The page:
Today I actually had a real class I was registered for! I thought it was about to be a repeat of Tuesday, but the professor showed after 25 minutes (which made it interesting when she gave us a minor lecture at the of class about the importance of being on time to class). There were only about 10 of us, though that may change with drop/add next week. We also found out that the time was published wrong and it is, in fact, a 4-hour class and not a 2-hour class.
It's a little intimidating because I'm the only non-native speaker (there are other foreign students, but from Colombia, Argentina, etc) and I'm pretty sure I'm the youngest. Getting your bachelor's is a longer process here because it includes a thesis after you finish your coursework. A lot of people worked for a while and then came back to the academic world and others are here for a second master's.
The academic culture is also very different -- at least from what I've seen so far. If you're in the academic world here, philosophical debates are totally normal. I hear people spouting off names in conversations that I haven't even heard of (though I'll be the first to admit my philosophy base is rather limited). Yes, part of my master's program is housed in the Philosophy and Letters Department, but people in this program focusing on literature, culture, social movements, economy, etc. Marx is another household name.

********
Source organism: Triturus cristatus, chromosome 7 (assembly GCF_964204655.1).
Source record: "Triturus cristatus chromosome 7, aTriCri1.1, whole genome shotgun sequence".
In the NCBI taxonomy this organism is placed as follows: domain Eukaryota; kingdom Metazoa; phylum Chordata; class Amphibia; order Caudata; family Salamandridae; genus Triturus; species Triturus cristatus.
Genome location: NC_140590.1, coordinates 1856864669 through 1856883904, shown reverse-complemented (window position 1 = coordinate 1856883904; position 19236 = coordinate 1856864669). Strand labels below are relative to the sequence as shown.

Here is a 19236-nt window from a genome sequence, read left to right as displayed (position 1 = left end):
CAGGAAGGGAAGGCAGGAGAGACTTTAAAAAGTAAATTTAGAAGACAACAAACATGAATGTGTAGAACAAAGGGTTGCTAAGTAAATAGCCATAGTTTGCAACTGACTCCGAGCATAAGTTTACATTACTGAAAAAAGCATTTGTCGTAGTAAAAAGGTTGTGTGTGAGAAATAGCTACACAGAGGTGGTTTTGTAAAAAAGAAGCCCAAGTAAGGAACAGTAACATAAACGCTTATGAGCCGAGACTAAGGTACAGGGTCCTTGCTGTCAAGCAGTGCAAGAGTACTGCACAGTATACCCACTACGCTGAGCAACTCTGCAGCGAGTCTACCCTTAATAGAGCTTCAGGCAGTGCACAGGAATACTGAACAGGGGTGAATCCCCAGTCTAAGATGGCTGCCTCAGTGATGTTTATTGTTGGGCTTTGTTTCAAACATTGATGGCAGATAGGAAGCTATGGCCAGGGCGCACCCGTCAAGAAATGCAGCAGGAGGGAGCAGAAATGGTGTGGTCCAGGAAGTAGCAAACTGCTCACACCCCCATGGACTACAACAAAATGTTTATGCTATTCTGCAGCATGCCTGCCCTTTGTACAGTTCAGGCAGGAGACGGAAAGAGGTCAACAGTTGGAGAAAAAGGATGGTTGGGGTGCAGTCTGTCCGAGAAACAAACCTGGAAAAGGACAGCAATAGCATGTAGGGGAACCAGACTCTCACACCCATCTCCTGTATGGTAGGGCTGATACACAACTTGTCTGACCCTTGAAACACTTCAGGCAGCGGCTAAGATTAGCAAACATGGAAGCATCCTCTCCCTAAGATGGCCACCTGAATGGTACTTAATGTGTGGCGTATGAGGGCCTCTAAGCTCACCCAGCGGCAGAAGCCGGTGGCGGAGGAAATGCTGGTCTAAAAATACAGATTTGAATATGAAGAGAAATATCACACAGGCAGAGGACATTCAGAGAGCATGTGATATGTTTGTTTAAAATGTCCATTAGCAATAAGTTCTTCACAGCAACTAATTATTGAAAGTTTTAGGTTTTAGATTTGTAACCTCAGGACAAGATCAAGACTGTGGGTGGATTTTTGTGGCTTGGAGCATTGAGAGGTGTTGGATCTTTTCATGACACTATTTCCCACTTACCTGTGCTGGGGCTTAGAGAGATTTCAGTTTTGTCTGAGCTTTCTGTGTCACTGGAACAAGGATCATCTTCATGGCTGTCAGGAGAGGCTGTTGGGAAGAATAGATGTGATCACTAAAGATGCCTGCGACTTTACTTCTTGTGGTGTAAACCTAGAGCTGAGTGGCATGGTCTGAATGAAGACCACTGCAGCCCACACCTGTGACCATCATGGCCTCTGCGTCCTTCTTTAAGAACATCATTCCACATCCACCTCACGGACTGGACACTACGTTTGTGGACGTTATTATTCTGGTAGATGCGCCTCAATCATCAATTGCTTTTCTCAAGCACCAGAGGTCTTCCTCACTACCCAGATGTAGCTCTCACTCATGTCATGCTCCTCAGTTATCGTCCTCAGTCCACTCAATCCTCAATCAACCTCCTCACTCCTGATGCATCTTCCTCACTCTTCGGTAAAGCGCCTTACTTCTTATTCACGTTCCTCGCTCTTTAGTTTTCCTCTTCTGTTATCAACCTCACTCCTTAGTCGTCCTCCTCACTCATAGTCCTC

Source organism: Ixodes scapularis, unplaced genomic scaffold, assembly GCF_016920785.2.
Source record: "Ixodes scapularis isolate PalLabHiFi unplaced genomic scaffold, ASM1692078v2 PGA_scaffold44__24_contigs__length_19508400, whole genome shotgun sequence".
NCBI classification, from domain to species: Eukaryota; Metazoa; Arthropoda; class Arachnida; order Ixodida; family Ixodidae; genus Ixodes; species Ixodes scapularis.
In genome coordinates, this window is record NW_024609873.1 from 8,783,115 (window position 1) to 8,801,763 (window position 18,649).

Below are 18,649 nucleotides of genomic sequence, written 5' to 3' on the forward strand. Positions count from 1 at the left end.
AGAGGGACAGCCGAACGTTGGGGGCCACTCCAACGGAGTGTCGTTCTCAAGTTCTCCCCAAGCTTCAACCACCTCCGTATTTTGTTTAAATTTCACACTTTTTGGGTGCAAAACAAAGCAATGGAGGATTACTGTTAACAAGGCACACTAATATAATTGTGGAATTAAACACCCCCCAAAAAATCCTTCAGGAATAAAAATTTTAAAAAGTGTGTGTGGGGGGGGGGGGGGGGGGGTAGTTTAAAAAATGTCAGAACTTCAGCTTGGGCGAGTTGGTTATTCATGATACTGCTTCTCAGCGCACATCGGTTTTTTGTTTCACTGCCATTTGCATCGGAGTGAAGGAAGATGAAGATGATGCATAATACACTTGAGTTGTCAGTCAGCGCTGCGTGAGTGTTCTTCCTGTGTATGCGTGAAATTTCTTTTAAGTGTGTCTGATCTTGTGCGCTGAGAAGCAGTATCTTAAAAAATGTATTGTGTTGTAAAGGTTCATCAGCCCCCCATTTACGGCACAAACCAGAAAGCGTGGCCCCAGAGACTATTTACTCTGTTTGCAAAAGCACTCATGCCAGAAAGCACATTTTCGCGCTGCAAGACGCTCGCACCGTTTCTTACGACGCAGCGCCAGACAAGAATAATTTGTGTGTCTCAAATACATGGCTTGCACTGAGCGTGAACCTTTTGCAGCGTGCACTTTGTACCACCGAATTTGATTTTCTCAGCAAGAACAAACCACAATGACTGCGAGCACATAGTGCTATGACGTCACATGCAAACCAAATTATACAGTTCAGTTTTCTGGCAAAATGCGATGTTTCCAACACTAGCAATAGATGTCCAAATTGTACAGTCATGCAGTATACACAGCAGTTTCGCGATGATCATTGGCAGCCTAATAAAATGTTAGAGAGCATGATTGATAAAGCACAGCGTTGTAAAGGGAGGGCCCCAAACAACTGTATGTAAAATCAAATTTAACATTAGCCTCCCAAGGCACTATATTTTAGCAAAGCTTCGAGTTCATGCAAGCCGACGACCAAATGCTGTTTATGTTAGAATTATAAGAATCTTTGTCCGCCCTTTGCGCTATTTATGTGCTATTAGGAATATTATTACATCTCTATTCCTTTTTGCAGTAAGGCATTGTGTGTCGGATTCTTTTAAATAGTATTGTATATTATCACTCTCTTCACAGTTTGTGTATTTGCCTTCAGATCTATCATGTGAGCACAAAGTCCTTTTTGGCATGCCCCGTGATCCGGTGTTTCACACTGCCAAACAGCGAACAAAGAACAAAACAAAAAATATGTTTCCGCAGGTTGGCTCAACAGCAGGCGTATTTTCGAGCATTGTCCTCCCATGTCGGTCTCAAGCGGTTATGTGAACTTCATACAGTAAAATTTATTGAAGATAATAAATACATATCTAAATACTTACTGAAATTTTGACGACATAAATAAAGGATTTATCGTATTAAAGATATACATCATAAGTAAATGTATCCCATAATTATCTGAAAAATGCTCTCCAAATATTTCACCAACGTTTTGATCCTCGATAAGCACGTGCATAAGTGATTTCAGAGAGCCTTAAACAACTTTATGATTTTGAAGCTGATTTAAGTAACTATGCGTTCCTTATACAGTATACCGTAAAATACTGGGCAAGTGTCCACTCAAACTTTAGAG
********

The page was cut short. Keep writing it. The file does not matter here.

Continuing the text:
That's (part of) what I'm here for though: to learn from a new perspective. I just have some catching up to do!
After class, one of my classmates helped me navigate the search for next week's reading assignment. Unlike in the US where you buy books at the beginning of the semester or the teacher gives you photocopies, locating reading materials is more akin to a scavenger hunt. Sometimes the teacher will leave a hardcopy for the class to photocopy, as was the case with the teacher who showed up to a different room (still trying to track it down from a classmate!).
Today the professor mentioned the name of the book and what chapters to read, so we have to find the book in one of the libraries and either read it there or get photocopies. Apparently it is not uncommon for books to be missing, in bad condition, etc. I'll have to pay better attention to author's names because the catalog search today couldn't find the book by title, only by author. I now know where the Philosophy and Letters library is (split into 2 locations), understand the basic layout of the central library and successfully made copies of the chapters I need. (Now all I have to do is read it!)